One of the first things I did when I woke this morning was check my phone for messages. A fairly mundane task that most of you can probably relate to. Waiting for me was a message about the death of friend. Not a great way to start the day, I’ll be honest with you. Another brother in arms lost the battle with his demons last night, and is with us no more.
That brings the total to seven.
Seven ex-servicemen that I know personally that have survived the war, only to succumb to their wounds once they came home. Wounds that can't be seen but that are real none the less. It’s a depressing number. What is more depressing is that while it hit me for six initially, it’s the kind of thing that has become so commonplace that its almost mundane.
Another one dead. .......Better get the lunches packed before the kids go to school.......... At least I’ll get to wear my new suit…..
It scares me how normal it feels.
But it shouldn’t be so common its normal. So, in memory of my fallen brother, I’m going to write a little more about PTSD today. Hopefully by doing so I might be able to do what little I can stop another from following his path.
At the bottom of this link is a YouTube video that explains PTSD. It breaks down in some detail the way a modern military prepares its soldiers for war, and the unintended consequences of some of these things. Preparing a soldier to thrive in combat often has a serious impact on his or her ability to thrive in normal life after the war is over.
As with all things related to mental illness, what works for one may not work for another, but I found this video extremely powerful. I’ll go so far as to say that I didn’t truly understand what PTSD was until I had watched it. It is just one man’s interpretation of PTSD and it’s a particularly Australian one at that, but I found it extremely useful.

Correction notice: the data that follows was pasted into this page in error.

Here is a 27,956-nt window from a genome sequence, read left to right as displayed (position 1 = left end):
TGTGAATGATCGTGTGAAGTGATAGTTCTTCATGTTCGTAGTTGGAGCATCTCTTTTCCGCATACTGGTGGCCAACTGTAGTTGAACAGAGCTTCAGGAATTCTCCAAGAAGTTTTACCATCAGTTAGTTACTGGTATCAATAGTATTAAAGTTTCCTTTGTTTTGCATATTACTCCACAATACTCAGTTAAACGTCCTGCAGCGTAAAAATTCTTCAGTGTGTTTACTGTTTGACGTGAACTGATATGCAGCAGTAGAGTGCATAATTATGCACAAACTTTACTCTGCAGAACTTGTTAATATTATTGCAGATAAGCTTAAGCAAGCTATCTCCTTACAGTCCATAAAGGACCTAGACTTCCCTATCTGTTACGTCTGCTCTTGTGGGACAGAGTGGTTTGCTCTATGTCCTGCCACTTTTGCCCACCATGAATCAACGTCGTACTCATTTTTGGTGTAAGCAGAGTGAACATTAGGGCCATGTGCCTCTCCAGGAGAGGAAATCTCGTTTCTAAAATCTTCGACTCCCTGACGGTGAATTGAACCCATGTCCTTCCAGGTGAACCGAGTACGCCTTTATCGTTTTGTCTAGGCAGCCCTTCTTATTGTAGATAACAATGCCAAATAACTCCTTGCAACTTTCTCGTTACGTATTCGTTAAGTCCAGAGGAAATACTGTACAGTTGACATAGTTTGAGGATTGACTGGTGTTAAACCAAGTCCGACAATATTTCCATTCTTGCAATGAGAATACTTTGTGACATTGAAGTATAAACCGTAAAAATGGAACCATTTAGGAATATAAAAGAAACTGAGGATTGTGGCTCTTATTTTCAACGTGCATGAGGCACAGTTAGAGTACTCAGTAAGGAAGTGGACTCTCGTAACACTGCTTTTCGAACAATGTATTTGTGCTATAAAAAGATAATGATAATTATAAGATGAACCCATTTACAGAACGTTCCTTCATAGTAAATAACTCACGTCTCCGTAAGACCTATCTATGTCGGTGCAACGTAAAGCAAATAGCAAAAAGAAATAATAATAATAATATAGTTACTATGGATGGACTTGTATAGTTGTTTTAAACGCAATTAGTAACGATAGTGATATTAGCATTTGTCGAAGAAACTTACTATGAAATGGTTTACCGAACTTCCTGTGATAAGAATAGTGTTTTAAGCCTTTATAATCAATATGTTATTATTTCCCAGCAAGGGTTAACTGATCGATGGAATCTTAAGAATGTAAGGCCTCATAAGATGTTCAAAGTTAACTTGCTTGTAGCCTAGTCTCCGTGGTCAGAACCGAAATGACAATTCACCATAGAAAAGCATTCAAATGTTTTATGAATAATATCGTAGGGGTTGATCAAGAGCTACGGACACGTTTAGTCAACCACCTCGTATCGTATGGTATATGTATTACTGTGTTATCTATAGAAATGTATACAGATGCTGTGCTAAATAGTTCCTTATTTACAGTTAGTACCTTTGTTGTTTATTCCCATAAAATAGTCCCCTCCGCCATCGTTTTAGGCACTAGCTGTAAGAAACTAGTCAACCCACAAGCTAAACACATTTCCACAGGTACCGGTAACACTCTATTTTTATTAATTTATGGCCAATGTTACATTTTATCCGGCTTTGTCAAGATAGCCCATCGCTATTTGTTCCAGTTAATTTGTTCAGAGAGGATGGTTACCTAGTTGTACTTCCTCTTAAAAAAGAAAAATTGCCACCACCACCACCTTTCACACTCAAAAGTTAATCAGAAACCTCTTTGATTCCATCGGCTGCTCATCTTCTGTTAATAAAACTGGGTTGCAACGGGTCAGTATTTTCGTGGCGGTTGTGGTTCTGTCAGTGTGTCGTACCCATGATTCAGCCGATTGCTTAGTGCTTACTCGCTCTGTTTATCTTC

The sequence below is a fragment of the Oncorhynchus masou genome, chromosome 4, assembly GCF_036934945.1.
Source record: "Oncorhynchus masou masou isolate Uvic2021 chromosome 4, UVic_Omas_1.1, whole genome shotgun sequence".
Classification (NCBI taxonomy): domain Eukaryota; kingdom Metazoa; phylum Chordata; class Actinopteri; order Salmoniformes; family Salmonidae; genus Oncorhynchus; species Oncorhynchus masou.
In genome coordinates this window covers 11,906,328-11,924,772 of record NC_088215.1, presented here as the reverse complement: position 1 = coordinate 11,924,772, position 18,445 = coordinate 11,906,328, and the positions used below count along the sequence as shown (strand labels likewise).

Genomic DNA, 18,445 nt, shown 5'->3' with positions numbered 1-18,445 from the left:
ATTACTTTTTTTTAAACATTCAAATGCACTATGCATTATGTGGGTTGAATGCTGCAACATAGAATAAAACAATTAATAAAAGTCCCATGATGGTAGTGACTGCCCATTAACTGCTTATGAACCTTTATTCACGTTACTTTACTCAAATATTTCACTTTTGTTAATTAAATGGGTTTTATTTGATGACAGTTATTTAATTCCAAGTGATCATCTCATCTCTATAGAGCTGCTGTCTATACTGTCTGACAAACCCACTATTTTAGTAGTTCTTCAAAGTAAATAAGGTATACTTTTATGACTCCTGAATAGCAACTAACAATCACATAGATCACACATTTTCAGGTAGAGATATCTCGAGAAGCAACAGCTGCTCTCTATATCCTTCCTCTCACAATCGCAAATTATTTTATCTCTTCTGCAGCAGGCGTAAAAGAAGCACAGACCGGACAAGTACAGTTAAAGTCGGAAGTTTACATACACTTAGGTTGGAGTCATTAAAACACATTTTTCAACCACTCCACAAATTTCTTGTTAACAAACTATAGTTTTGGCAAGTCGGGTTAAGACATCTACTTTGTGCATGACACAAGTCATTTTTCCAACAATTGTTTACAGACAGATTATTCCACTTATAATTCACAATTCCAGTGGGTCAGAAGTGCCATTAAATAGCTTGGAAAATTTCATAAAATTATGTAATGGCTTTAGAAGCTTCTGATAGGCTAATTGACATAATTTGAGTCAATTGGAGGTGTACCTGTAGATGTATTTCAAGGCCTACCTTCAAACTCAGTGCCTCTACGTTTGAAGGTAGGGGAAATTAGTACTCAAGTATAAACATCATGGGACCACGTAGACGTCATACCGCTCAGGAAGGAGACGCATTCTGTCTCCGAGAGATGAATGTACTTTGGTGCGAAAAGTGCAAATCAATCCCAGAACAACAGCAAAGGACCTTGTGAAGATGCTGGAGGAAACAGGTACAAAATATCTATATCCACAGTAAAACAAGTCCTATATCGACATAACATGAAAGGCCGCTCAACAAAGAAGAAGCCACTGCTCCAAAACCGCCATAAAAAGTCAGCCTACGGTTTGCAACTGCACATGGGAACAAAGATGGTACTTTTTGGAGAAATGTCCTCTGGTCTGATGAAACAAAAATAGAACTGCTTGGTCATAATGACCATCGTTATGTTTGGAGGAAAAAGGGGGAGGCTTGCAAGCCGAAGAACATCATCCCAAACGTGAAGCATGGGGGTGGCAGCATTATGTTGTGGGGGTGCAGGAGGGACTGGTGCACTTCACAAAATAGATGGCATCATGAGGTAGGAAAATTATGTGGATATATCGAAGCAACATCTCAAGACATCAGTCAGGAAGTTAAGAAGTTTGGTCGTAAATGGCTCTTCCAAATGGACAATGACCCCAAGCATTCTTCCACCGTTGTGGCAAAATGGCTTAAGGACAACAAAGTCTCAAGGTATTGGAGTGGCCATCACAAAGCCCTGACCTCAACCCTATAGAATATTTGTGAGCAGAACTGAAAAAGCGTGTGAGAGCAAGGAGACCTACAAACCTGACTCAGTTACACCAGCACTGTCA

The presenter starts with a discussion of his experience serving in Vietnam and talks about writing letters home. The more traumatic his experiences became, the less he wrote, and the more mundane were the details that he described. This corresponds very closely to my own experiences in Afghanistan. I kept a detailed diary of my experiences for the first few months, and then about 2 and 1/2 months in, I stopped writing and never started again.
I have never opened that diary to this day.
Its strange, and fascinating in a morbid kind of way, the manner in which the brain processes traumatic experiences. Originally recorded to assist Vietnam veterans, its as relevant today as it was 20 years ago.
If you are a veteran, or are close to one, then I can strongly recommend this as a great resource. Similarly, if you would like to know more about this topic, just out of general interest, then you may also find it interesting.
Content warning! This is a very old video and it shows its age. Its also a little slow to start with. For the first minute or so I encourage you to enjoy the throwback 90's fashions, and the quaint technology used in the presentation. Bear with the scratchy production values however as the content is truly worth your time.
To finish where, I started I'd like to dedicate this post to my friend Jude. A nicer and more genuine guy you will never meet. I’m sorry brother, for sinking the white ball in the final of our squadron pool competition. You pretended you didn’t care, but I’ve got a feeling you never really forgave me for that. Wherever you are tonight I hope you are resting in peace.
You're Not In The Forces Now